Colonel Flagg, on the other hand, could have very easily been left on the cutting room floor. This character was just too far over the top to be even remotely believable -- although he did prove to be an excellent foil (or should that be "fool"?) for Hawkeye and company.
About the only other complaint I could find is the way in which they wrote out Henry Blake. While it is true that death, especially in war, is a common occurrence, it seems to me that some way could have been found to "revive" Henry somehow. There were enough examples of Army bureaucratic ineptitude, such as mistakenly declaring Hawkeye dead or the "Captain Tuttle" scam (remember all the back pay "he" received?), that it could have very easily been explained away. Radar's lines in announcing the death ("Colonel Blake's plane was shot down over the Sea of Japan. It spun in -- there were no survivors.") just touches the surface, and upon closer examination seem to be tailor-made to leave enough of an opening for just such a thing. It would have required no real effort to have a Stateside paper containing a reference to Blake turn up later in the series, along with an explanation that the Army's early report of "no survivors" was an error or that Blake just plain missed the flight!!
Kudos to all involved -- most especially the writers.
My judgment is that this is what series TV tries to be, and most of the time fails dismally. The fact that it was covering ground that had already been plowed by the movie, rather than being completely original, makes it all the more remarkable.
Cat Ballou (1965)
The only reason Fonda got top billing is because it was called "Cat Ballou"
Let's face facts -- Fonda was OK in this movie, but Lee Marvin was in his glory as over-the-hill gunslinger Kid Shelleen. Add to that his second role as as the noseless Tim Strawn. Toss in the matter-of-fact way the Kid reveals that he and Tim had been brothers.
And leave us not forget my favorite scene -- the "suiting up" of the Kid prior to the ultimate showdown. It's almost like the investiture of an ancient high priest, down to the acolyte-like functioning of Jackson Two-Bears (played to perfection by Tom Nardini). Absolutely no dialogue, and set, as I recall, to music reminiscent of the Spanish corridas.
If anyone draws up a list of Lee Marvin's best films, they'd have to be nuts to not put this in the top three. His "Best Actor" Oscar for this film was well-deserved.
And equally high marks to whomever did the stunt work for Marvin. The antics on horseback during the last scenes, with a "drunken" Kid Shelleen in the saddle, have to be seen to be believed.
By all means, see this movie. Be ready to cheer for the "bad guys" as they seek revenge against the "badder guys". But do NOT, under any circumstances, think for a minute that the movie as shown on TNT is complete. The last time they aired it, they actually CUT part of the above-mentioned dressing scene -- an unforgivable sin of omission, in my book. Rent (or buy) the video or DVD instead.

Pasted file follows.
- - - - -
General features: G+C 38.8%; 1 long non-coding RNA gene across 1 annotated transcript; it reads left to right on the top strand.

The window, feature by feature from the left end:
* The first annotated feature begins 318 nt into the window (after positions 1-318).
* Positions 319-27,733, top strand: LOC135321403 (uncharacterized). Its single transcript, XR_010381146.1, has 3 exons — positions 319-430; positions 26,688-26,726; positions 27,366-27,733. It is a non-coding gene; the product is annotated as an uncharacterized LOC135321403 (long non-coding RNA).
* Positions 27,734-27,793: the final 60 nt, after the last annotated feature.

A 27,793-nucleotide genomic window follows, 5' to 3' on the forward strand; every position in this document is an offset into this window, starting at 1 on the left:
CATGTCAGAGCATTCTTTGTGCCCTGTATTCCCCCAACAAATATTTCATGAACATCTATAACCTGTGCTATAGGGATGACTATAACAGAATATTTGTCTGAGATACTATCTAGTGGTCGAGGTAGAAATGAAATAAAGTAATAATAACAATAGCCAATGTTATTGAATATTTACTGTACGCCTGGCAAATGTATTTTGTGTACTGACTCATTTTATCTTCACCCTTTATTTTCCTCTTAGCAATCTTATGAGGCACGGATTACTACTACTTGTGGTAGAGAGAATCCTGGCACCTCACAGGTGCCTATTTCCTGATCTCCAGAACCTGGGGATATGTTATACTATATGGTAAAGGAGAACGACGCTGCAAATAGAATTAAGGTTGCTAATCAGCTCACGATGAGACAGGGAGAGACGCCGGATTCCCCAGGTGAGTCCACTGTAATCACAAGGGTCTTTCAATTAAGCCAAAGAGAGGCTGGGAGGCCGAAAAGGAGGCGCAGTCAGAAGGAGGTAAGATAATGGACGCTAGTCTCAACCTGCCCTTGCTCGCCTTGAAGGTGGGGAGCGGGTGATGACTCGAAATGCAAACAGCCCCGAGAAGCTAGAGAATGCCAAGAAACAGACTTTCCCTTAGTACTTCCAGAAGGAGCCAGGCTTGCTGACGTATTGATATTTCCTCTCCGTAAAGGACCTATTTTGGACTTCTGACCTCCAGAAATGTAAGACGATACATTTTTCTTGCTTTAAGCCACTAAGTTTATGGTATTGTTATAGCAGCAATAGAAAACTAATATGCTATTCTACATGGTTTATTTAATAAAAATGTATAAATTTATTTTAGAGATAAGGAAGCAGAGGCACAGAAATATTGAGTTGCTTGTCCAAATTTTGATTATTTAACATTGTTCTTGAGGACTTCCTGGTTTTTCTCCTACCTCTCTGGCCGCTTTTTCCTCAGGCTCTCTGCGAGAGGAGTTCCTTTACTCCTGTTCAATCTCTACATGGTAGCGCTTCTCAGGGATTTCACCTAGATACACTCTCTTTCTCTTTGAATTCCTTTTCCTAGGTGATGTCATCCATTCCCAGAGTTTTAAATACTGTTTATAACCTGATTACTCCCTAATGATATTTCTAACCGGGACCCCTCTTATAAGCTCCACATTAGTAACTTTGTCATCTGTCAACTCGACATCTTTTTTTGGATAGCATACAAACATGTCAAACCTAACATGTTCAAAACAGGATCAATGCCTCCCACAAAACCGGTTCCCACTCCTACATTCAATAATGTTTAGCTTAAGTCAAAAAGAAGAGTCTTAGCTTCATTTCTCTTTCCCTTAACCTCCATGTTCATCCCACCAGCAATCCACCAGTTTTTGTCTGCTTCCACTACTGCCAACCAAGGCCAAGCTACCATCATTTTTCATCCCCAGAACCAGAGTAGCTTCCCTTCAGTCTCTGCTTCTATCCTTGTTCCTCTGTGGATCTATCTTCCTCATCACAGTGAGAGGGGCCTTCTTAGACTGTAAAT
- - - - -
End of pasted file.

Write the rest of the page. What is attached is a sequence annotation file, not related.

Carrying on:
In 20 years this film will seem 40 years old.
Technically, and given the financial constraints of modern animation, this is a good movie. Of course the Disney people fiddled with the story line and the character names, but name me the last Disney film that stayed "true" to its origins.
Production values were up to Disney standards (which means a lot), and the story is guaranteed not to offend anyone's sense of PC. You can feel safe tossing this into the VCR and plunking the kids in front of it for a hour or so. They'll enjoy it, even if they miss a lot of the "adult"-level humor.
My biggest gripe is with the topical references. Sure, we get the humor of "Air Herc" sandals and the other merchandising tie-ins ("Herculade" and the action figures) NOW, but what happens ten years down the line? I mean, Michael Jordan is already retired; will there even BE "Air Jordans" then? The same goes for the cynical "Hades" character. This kind of humor is trendy and hip NOW, but I'm afraid it just hasn't got the legs to "go the distance".
And that's the problem with films that depend on references to current events, stars, situations, or product placement. They come off looking like a polyester leisure suit -- great in its day, but ridiculous if not downright incomprehensible after the fad has passed. As proof, check out the "Rocky and Bullwinkle" video tapes. Unless you were there in the 60s, a lot of the inside jokes (like the "Kirwood Derby") are missed. And how about the "PanAm" logo on the spacecraft in "2001"?
My rating? Two stars out of five, for now; and probably dropping to 1-and-a-half within five years.
The Cannonball Run (1981)
You were expecting maybe "Citizen Kane"?
This film wasn't meant to win Academy Awards or Golden Palms; it was made for one and only one purpose -- to make money for Hal Needham and 20th Century-Fox. The plot, such as it is, can be summed up as "drive neat cars across the country as fast as you can", and the cast was obviously handpicked (a) to be funny and (b) to be as recognizable (read: marketable) as possible.
In short, it was meant to be FUN! Obviously, they got it right.
Set in the late 1970s, when the "double nickle" speed limit was still in effect (and almost universally ignored ;^P), and based loosely on an actual event (the "Cannonball Roberts Memorial Trophy Dash"), this movie was designed to appeal to all the wannabe race drivers and other assorted leadfoots in America. After all, who wouldn't love to take a high-performance car and open it up, just *once*, to see what it could do? Even today, it's still a major-league hoot!
So, get the tape or the DVD ready, grab a couple cans of your favorite beverage and a bag of snack chips, and settle back in the Laz-Z-Boy. If you have the time, make it a double (or triple) feature by screening "Cannonball Run II" and "The Gumball Rally" as well.
Gentlemen, start your engines!
Breakheart Pass (1975)
Finally, someone read the book BEFORE making the movie!
Alistair MacLean has always been one of my favorite authors, dating back to my high-school days in the mid-'60s. He has written many outstanding books, and many films have been made from them. Too many times, however, the title is the only thing that remains the same.
Not in this case, however. Either MacLean himself was involved with this film, or the director actually read the book first before starting, as this film is faithful to the book. A rarity indeed.